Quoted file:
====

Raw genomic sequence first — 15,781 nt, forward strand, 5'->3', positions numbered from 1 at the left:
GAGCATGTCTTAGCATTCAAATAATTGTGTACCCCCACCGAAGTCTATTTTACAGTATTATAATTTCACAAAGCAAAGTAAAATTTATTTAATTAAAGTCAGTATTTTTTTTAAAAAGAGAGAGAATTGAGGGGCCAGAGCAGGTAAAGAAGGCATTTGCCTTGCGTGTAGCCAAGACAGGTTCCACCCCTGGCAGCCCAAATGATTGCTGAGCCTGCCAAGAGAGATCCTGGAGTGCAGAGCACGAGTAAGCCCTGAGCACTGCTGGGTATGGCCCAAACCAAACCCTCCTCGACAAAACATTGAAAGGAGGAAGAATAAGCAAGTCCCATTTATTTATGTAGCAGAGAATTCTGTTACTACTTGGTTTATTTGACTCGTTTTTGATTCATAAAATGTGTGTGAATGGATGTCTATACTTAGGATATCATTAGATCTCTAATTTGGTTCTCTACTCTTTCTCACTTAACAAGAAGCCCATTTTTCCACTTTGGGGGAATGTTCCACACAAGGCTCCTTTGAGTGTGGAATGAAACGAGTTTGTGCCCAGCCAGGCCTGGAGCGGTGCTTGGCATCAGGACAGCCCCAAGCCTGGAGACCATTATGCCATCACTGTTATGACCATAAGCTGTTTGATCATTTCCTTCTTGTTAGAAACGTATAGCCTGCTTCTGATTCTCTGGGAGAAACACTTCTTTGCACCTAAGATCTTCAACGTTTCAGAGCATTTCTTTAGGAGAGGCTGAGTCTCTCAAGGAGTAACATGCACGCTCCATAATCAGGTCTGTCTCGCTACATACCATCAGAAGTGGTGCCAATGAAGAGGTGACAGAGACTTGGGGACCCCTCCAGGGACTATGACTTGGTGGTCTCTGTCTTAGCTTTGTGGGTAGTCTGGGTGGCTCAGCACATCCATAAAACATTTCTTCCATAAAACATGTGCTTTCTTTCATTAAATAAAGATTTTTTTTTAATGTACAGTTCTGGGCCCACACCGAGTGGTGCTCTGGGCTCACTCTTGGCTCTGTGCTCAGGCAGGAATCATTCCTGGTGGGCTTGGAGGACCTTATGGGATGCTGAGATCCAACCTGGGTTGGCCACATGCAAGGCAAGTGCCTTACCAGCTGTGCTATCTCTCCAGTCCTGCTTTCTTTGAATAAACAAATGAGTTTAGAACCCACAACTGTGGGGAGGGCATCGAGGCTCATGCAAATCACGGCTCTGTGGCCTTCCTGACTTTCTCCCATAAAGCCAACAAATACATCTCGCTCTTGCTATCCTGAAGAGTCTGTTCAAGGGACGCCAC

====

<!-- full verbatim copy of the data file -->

Raw genomic sequence first — 15,781 nt, forward strand, 5'->3', positions numbered from 1 at the left:
GAGCATGTCTTAGCATTCAAATAATTGTGTACCCCCACCGAAGTCTATTTTACAGTATTATAATTTCACAAAGCAAAGTAAAATTTATTTAATTAAAGTCAGTATTTTTTTTAAAAAGAGAGAGAATTGAGGGGCCAGAGCAGGTAAAGAAGGCATTTGCCTTGCGTGTAGCCAAGACAGGTTCCACCCCTGGCAGCCCAAATGATTGCTGAGCCTGCCAAGAGAGATCCTGGAGTGCAGAGCACGAGTAAGCCCTGAGCACTGCTGGGTATGGCCCAAACCAAACCCTCCTCGACAAAACATTGAAAGGAGGAAGAATAAGCAAGTCCCATTTATTTATGTAGCAGAGAATTCTGTTACTACTTGGTTTATTTGACTCGTTTTTGATTCATAAAATGTGTGTGAATGGATGTCTATACTTAGGATATCATTAGATCTCTAATTTGGTTCTCTACTCTTTCTCACTTAACAAGAAGCCCATTTTTCCACTTTGGGGGAATGTTCCACACAAGGCTCCTTTGAGTGTGGAATGAAACGAGTTTGTGCCCAGCCAGGCCTGGAGCGGTGCTTGGCATCAGGACAGCCCCAAGCCTGGAGACCATTATGCCATCACTGTTATGACCATAAGCTGTTTGATCATTTCCTTCTTGTTAGAAACGTATAGCCTGCTTCTGATTCTCTGGGAGAAACACTTCTTTGCACCTAAGATCTTCAACGTTTCAGAGCATTTCTTTAGGAGAGGCTGAGTCTCTCAAGGAGTAACATGCACGCTCCATAATCAGGTCTGTCTCGCTACATACCATCAGAAGTGGTGCCAATGAAGAGGTGACAGAGACTTGGGGACCCCTCCAGGGACTATGACTTGGTGGTCTCTGTCTTAGCTTTGTGGGTAGTCTGGGTGGCTCAGCACATCCATAAAACATTTCTTCCATAAAACATGTGCTTTCTTTCATTAAATAAAGATTTTTTTTTAATGTACAGTTCTGGGCCCACACCGAGTGGTGCTCTGGGCTCACTCTTGGCTCTGTGCTCAGGCAGGAATCATTCCTGGTGGGCTTGGAGGACCTTATGGGATGCTGAGATCCAACCTGGGTTGGCCACATGCAAGGCAAGTGCCTTACCAGCTGTGCTATCTCTCCAGTCCTGCTTTCTTTGAATAAACAAATGAGTTTAGAACCCACAACTGTGGGGAGGGCATCGAGGCTCATGCAAATCACGGCTCTGTGGCCTTCCTGACTTTCTCCCATAAAGCCAACAAATACATCTCGCTCTTGCTATCCTGAAGAGTCTGTTCAAGGGACGCCAC